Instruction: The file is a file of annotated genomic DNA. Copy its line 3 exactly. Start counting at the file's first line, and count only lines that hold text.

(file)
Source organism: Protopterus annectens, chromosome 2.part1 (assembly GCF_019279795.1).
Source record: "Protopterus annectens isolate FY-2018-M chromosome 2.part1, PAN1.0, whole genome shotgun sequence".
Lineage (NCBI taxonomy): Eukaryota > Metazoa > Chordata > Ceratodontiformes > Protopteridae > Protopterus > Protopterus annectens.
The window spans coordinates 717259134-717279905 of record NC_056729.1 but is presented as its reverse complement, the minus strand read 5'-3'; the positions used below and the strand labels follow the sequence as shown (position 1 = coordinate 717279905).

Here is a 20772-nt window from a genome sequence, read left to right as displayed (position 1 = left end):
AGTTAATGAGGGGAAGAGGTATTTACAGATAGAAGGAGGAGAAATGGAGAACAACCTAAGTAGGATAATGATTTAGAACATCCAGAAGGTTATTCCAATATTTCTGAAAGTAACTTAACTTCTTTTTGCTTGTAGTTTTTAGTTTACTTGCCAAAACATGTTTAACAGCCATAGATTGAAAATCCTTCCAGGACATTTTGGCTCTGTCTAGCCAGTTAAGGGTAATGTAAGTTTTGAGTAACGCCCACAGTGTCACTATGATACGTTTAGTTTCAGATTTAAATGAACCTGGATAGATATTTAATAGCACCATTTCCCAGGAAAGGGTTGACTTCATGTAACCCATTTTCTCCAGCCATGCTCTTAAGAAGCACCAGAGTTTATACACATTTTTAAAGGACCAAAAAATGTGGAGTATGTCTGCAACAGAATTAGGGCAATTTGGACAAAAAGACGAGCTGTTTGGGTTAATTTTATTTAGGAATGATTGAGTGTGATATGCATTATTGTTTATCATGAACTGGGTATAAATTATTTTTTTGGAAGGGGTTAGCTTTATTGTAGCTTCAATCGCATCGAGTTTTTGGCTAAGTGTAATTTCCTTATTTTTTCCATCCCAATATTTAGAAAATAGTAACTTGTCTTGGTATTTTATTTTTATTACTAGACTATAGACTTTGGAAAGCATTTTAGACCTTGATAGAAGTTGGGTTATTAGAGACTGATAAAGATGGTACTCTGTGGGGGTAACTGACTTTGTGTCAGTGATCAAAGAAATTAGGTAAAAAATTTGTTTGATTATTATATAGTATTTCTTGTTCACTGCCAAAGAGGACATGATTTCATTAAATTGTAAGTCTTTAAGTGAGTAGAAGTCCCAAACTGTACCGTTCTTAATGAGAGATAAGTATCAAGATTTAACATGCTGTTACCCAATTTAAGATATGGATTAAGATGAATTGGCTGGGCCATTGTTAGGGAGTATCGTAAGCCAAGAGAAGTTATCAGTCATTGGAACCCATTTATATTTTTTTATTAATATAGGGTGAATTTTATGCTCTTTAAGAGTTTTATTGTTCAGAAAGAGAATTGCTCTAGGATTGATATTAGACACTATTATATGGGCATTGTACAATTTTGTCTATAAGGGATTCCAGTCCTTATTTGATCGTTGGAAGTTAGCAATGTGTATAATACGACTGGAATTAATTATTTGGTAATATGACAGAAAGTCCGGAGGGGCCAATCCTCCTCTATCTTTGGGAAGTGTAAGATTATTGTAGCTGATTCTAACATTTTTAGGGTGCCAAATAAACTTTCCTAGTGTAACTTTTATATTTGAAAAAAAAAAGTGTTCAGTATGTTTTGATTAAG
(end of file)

Lineage (NCBI taxonomy): Eukaryota > Metazoa > Chordata > Ceratodontiformes > Protopteridae > Protopterus > Protopterus annectens.